Domestic abuse survivor and advocate Brooke Axtell captivated audiences watching the
Axtell's monologue chronicled Axtell's year-long romance that turned violent. Her lover, she said, threatened to kill her. She then urged victims to reach out for help if they experienced similar circumstances.
"Authentic love does not devalue another human being," the 34-year-old said. "Authentic love does not silence, shame or abuse."
The concept for the performances came to fruition after Grammys telecast producer Ken Ehrlich visited the White House and had an idea to do a segment about violence against women.
"He reached out to Katy Perry to see if she would be interested in collaborating on a piece and they wanted to have a survivor voice and an activist perspective," Axtell told reporters backstage. "So they asked me to write a speech and share it with them and they were excited about the message I was sharing and it evolved from there."
The Austin, Texas-based activist, who is a director of communications for anti-human trafficking nonprofit Allies Against Slavery, believed that the minimalism of Perry's performance -- minimal for a woman who'd blown out the Super Bowl halftime show on the back of a giantic robotic lion just a week earlier -- did the social message justice.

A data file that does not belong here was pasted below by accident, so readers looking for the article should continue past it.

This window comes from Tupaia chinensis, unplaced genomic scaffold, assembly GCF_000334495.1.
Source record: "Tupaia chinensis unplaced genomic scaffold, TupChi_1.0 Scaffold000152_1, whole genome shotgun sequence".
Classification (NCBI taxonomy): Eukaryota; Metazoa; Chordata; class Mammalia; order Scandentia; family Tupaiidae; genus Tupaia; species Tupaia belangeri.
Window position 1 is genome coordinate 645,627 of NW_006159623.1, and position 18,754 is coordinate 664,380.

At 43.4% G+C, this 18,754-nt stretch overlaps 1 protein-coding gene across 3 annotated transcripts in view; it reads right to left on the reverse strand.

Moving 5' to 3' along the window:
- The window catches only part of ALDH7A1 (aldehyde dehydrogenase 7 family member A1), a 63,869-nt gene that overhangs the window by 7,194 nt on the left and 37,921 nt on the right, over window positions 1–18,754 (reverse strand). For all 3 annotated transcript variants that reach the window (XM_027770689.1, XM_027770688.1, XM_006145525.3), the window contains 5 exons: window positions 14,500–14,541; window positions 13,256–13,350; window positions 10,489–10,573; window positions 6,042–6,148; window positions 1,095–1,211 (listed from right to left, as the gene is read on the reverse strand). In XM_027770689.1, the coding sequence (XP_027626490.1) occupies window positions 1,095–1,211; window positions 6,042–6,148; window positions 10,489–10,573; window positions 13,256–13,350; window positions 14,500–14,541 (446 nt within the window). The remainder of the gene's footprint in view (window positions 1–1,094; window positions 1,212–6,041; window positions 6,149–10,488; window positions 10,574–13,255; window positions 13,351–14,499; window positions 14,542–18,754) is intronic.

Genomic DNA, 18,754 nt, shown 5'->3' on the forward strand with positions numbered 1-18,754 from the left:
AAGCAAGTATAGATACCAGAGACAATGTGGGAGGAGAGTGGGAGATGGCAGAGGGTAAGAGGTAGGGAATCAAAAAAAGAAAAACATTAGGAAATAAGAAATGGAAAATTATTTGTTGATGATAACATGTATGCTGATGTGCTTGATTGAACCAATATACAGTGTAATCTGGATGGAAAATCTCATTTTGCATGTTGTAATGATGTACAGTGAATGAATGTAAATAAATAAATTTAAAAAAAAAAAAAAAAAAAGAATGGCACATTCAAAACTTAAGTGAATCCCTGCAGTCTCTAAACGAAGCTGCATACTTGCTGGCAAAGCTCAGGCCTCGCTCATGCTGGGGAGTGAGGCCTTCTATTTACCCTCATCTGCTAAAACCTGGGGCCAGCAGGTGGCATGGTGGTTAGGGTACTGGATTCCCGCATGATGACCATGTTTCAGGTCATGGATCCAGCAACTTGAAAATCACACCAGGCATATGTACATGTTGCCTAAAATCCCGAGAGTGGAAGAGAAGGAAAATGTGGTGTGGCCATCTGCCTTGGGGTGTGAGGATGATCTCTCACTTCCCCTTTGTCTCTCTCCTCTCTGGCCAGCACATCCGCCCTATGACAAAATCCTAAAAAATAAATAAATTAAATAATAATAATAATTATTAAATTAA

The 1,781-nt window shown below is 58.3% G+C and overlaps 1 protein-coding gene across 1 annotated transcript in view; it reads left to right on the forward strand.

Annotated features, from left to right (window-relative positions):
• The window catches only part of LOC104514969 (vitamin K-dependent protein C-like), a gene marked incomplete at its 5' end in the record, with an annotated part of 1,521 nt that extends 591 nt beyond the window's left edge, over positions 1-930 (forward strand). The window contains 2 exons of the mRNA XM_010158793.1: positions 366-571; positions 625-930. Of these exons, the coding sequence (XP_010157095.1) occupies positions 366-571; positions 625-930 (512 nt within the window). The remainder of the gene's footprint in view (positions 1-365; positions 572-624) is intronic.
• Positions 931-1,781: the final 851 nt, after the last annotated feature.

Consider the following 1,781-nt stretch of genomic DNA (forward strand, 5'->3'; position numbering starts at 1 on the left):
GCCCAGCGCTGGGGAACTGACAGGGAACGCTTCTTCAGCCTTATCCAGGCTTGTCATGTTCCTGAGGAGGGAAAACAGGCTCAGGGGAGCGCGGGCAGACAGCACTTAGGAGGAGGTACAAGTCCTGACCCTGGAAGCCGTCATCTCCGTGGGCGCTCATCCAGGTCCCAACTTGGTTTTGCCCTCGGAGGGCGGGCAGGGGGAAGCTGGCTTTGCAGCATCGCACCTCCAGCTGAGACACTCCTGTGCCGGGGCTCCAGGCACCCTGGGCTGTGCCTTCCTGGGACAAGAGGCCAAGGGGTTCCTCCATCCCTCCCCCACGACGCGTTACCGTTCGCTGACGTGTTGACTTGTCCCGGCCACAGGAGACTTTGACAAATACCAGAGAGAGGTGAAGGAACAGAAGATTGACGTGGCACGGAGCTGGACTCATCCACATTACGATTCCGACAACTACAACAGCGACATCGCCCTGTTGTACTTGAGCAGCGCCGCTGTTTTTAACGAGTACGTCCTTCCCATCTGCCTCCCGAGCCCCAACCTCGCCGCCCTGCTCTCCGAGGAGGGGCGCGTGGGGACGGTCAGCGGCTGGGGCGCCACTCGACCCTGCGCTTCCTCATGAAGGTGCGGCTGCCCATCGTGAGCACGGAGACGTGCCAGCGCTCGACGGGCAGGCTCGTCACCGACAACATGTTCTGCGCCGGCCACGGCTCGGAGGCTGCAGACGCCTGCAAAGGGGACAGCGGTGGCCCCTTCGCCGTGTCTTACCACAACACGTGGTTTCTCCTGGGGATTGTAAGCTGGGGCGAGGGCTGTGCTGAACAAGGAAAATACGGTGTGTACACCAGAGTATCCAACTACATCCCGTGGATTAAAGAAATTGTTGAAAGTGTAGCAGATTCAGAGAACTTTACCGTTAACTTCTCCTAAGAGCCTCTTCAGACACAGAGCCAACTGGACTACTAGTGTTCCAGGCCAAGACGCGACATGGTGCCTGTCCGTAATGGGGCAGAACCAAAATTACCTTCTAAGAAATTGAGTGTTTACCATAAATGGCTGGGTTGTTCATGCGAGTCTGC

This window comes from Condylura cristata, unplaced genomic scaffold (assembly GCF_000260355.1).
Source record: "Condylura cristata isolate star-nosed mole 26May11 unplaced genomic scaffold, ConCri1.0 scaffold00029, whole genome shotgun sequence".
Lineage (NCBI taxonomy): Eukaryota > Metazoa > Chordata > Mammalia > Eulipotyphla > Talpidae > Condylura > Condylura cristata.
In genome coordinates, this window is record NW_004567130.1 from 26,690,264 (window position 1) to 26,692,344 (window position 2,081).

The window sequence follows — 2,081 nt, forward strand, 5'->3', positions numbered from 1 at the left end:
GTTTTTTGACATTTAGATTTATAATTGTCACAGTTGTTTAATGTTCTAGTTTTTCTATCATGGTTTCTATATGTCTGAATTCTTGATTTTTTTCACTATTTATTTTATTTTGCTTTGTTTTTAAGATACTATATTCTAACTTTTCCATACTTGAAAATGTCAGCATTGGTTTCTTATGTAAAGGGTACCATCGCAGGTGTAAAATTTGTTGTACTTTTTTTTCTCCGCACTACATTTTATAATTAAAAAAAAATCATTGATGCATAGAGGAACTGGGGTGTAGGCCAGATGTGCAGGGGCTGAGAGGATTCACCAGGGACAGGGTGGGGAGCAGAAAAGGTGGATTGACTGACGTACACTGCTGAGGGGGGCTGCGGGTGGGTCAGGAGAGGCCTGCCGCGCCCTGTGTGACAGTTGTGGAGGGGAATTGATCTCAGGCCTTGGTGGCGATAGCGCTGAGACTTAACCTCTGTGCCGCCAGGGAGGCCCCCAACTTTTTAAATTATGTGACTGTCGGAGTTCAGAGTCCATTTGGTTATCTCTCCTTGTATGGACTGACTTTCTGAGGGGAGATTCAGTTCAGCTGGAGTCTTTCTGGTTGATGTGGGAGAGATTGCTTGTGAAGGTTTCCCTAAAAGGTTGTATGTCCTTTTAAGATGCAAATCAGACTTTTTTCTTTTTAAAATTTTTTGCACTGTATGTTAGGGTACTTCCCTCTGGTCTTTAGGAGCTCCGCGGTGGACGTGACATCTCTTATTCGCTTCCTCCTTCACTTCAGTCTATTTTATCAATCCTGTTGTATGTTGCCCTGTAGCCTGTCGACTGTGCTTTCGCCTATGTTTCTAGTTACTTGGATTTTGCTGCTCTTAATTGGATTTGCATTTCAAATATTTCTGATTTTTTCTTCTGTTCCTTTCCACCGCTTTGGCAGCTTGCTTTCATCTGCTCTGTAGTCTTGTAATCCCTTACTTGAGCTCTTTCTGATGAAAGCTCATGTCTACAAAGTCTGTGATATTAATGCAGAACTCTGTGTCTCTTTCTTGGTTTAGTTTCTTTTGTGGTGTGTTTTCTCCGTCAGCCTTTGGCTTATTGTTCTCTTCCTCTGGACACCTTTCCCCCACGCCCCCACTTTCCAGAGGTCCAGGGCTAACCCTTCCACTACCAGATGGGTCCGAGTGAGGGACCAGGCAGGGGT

"I was deeply moved by her performance. I know just from watching some of the other artists backstage, they were tearing up," Axtell said. "LL Cool J was tearing up, so I think that's probably a good test of whether it reached people."
Axtell and Perry, who met and discussed the performance only days before the awards, shared a passion about the issue and the prospect of reaching millions of people on that platform.
"She was just very kind and encouraging," Axtell said. "She was really happy that we had the opportunity to raise awareness."
Axtell hoped that her speech would "translate" to those in abusive relationships and encourage them to seek help and feel "the freedom to voice their own experience."
"I think there's a tremendous power in the performing arts and spoken word to reach people in a way that moves past the mind and to the heart and soul. I'm hopeful that it will inspire people to take action and reach out for help. And also for the global community to really look at how they can make a contribution to end gender violence."
Neil Portnow, president of the National Academy of Recording Arts and Sciences, was proud of the women's performances as well as proud of doing a show "that means something and says something."
"So much of the repertoire for this year was really about various issues. In this case, there's a song that Katy did and it allowed us to broaden the platform to talk about an issue that we think people are concerned about," he said. "Maybe next year there will be none of that, but this year it was important."
The awards show now has an unfortunate connection with domestic violence, taking into account
Portnow said they did not consult Rihanna before green-lighting Axtell and Perry's segment.
"We didn't, we wouldn't. It wouldn't be appropriate for the academy to build a show based on conversations with artists about what we might be doing."